Internet Privacy for the Small or Home Office Environment © Roland Grefer and Jill R. Sommer
The Basics • Anti-virus software • A personal firewall • Recommended:- Anti-spyware software- Update regularly
Networking basics • Regular (wired) networking • Wireless networking (WLAN – wireless local access network)
Wireless networking tips In order to protect the confidentiality and privacy of communication, it is important to follow some basic advice: • Do not use the older technology called 802.11b with a maximum bandwidth of 11 Mbit/s (mega bits per second) • Use newer technology called 802.11g and configure it to only allow connections encrypted via wireless protected access (WPA).
Wireless networking tips • Do not allow 802.11b connections or WEP connections. • Change your wireless network’s default system identifier (SID) • Change the default administrator password for your network device
Electronic mail • When you use electronic mail, it is just like someone is looking over your shoulder. • Any e-mail message you send or receive can be intercepted along the way and read – even changed – by anyone from your Internet service provider to the police.
Fighting spam • If you receive spam messages, DO NOT answer them. • When you respond to an e-mail you are merely announcing that your e-mail address is valid and it can be sold to even more advertisers. • Install a spam filter (software) on your computer, then configure your Internet service provider’s (ISP) junk filters to allow everything through
Fighting spam • Do not take advantage of your ISP’s automatic spam filters that delete e-mail before it arrives at your mailbox. • Disable graphics in your e-mail program. Spam can contain so called web bugs, tiny graphics sized 1x1 pixel, as well as normal sized graphics which alert the sender that the spam recipient actually exists and was not just an arbitrarily generated new or outdated old address.
Fighting spam • Configure your personal firewall software to allow your e-mail program to only communicate on the ports for Simple Mail Transfer Protocol (SMTP), Post Office Protocol 3 (POP3 - 110/tcp), and Internet Message Access Protocol (IMAP - 143/tcp). • If you want to communicate privately, install software that allows you to "encrypt" or scramble your e-mail messages so no one can read them except you and the person to whom you are writing.
E-mail tools • Pretty Good Privacy - "signed" e-mail • Anonymous re-mailers • Recipient controls
Surfing the Net • Cookies • Spyware, adware, and malware • The benefits of having a Web-based e-mail address • Be careful and remain vigilant at all times
Surfing the Net • Reject third party cookies. • Be cautious about the information you provide to Web sites, because they may use the information for marketing purposes. • Reduce the amount of personal information that you provide to Web sites.
Chat, Discussion, and Newsgroups • Remember that anything you write could be used against you. Think before you write. • Participants may be who they say they are; however, they could be misrepresenting themselves as well.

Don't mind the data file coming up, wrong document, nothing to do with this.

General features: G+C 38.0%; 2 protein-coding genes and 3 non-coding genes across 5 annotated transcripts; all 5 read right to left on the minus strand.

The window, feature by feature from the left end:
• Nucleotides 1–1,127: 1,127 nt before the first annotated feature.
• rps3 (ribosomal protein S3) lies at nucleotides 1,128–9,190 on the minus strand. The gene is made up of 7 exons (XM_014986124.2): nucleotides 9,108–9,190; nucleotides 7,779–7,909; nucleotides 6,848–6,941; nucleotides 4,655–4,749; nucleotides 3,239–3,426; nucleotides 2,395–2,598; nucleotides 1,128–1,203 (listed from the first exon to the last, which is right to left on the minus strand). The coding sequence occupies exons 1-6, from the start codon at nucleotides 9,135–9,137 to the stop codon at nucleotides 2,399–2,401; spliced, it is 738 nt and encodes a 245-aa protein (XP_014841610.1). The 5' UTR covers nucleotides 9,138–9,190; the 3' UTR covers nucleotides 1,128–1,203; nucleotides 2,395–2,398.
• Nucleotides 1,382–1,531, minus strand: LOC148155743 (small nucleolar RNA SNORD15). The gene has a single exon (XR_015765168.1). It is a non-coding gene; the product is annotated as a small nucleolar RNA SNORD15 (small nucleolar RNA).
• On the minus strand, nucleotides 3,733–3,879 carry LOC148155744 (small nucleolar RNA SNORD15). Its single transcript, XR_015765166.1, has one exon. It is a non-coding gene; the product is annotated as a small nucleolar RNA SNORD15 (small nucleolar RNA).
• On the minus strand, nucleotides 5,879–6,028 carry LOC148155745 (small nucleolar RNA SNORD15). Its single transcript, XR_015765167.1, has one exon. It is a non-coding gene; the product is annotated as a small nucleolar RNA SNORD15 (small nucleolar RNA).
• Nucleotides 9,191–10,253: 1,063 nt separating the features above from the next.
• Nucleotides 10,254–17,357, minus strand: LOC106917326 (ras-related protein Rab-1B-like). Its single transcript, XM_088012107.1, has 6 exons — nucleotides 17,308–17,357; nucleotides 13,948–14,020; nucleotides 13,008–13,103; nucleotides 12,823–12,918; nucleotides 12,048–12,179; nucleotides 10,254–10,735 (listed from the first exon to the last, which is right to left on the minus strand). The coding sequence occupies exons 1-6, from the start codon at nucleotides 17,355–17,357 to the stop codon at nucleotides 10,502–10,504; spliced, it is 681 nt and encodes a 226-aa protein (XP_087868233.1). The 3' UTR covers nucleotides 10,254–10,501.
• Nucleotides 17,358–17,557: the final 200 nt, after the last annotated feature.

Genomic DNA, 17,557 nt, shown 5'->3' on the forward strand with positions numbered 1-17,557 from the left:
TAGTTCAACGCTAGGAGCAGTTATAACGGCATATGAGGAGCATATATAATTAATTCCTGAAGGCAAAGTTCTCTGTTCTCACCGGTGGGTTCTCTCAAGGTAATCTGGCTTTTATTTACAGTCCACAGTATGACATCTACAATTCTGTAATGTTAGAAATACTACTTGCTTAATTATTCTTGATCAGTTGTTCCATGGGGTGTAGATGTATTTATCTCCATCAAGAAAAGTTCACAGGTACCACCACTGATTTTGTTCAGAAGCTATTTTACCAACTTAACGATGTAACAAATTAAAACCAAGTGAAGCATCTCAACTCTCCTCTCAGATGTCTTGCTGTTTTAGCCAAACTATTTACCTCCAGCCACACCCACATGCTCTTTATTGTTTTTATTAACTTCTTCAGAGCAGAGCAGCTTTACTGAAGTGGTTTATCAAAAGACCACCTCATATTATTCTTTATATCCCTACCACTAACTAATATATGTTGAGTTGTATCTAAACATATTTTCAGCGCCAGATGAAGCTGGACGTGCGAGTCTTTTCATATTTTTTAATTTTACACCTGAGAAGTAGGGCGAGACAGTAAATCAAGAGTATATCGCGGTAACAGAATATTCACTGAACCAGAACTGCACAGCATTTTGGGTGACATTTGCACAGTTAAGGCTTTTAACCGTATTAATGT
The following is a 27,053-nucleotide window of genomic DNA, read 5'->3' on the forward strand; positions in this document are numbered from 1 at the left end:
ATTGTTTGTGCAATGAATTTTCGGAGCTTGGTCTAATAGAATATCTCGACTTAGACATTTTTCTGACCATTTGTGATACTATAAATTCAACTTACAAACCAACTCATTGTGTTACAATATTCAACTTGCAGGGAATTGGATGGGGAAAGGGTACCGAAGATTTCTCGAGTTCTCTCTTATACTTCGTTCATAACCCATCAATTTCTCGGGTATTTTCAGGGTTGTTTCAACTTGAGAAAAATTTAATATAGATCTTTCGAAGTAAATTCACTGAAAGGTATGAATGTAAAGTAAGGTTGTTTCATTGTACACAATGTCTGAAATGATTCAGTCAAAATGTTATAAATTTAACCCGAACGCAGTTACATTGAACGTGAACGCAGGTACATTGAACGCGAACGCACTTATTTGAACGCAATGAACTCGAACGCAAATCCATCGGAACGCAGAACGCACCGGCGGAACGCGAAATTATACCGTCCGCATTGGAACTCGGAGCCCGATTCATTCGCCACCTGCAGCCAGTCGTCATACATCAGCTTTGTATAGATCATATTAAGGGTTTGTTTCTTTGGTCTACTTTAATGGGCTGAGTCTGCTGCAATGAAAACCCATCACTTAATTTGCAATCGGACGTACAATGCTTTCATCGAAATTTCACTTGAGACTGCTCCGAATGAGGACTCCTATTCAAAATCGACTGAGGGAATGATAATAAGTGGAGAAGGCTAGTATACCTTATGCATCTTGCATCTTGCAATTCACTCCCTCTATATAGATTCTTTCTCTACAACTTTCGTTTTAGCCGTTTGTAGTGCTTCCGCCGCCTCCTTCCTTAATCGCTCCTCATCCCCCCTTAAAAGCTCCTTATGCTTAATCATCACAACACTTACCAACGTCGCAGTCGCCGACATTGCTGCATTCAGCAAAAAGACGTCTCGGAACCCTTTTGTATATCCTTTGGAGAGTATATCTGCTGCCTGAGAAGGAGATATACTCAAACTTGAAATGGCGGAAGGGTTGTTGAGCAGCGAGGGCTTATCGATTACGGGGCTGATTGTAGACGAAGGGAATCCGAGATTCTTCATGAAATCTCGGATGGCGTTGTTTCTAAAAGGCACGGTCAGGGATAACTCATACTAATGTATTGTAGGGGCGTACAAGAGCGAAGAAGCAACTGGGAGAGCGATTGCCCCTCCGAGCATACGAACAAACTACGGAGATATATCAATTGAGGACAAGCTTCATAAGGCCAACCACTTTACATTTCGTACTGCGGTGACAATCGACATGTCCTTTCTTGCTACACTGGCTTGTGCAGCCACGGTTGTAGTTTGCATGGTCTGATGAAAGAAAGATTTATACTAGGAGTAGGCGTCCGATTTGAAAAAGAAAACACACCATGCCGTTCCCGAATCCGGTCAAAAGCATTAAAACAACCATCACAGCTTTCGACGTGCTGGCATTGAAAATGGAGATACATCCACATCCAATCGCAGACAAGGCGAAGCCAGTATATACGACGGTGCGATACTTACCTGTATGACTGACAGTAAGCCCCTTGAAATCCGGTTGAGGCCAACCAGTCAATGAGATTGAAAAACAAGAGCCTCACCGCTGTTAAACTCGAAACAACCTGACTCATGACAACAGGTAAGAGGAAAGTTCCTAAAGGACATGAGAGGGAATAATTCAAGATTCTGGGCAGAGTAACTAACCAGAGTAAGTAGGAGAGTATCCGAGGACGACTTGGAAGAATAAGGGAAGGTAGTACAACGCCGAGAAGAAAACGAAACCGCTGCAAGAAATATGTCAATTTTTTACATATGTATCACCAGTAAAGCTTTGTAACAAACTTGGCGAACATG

Chat, Discussion, and Newsgroups • Participate in chat or discussion groups under a fake name or using a web-based e-mail address (please note that you should use your real name in professional discussion groups such as the ATA listservs). • Be discreet. As a general rule, assume that your online communications are not private unless they are encrypted. • Some groups that store your old messages allow you to delete them for good.
We recommend • Reading Internet Privacy for Dummies by John Levine, Ray Everett-Church, Gregg Stebben, and David Lawrence • Anti-virus products such as Norton AntiVirus (www.symantec.com), McAfee AntiVirus (www.mcafee.com), Kaspersky AntiViral Toolkit Pro (AVP) (www.kaspersky.com) • For small offices: corporate license of F-Prot (www.f-prot.com/products/corporate_users/win/)
We recommend • A firewall such as Norton Personal Firewall (www.symantec.com) and Zone Alarm (www.zonealarm.com) • SpyBot Search & Destroy (www.safer-networking.org), Ad-aware (www.lavasoftusa.com), SpyBlocker (personal.bellsouth.net/mia/k/r/kryp), Guidescope (www.guidescope.com), SpyChecker (www.spychecker.com) or Pest Patrol (which is an add-on to Zone Alarm) • Carefully research the spyware detector/blocker beforehand!
We recommend • Encryption tools like Pretty Good Privacy (PGP) (www.pgp.com) or one of the free PGP versions (www.pgp.org or www.pgpi.org) or GNU Privacy Guard (www.GnuPG.org) • Several good privacy awareness sites include a privacy analysis web site (www.anonymizer.com/snoop.cgi), ShieldsUp! (grc.com), and Privacy Bird (www.privacybird.com).
We recommend • Not allowing your children to use your work computer • Keeping animals off the keyboards and away from the computer • Purchasing an uninterruptible power source (UPS) for your computer(s) to avoid losing valuable work due to a power outage or a brownout.
SANS Institute’s free newsletters (www.sans.org/newsletters): • SANS NewsBites: General information security news (published weekly) • SANS PrivacyBits: Privacy-related news (published weekly) • SANS @RISK: Up-to-date vulnerability information (published weekly)
If you think you do not need to worry about Internet privacy, do a quick search for your name (and its various forms) on Google. We think you will be surprised what you find. Just to play things safe, you might also want to search for your social security number, credit card numbers, and bank account numbers online.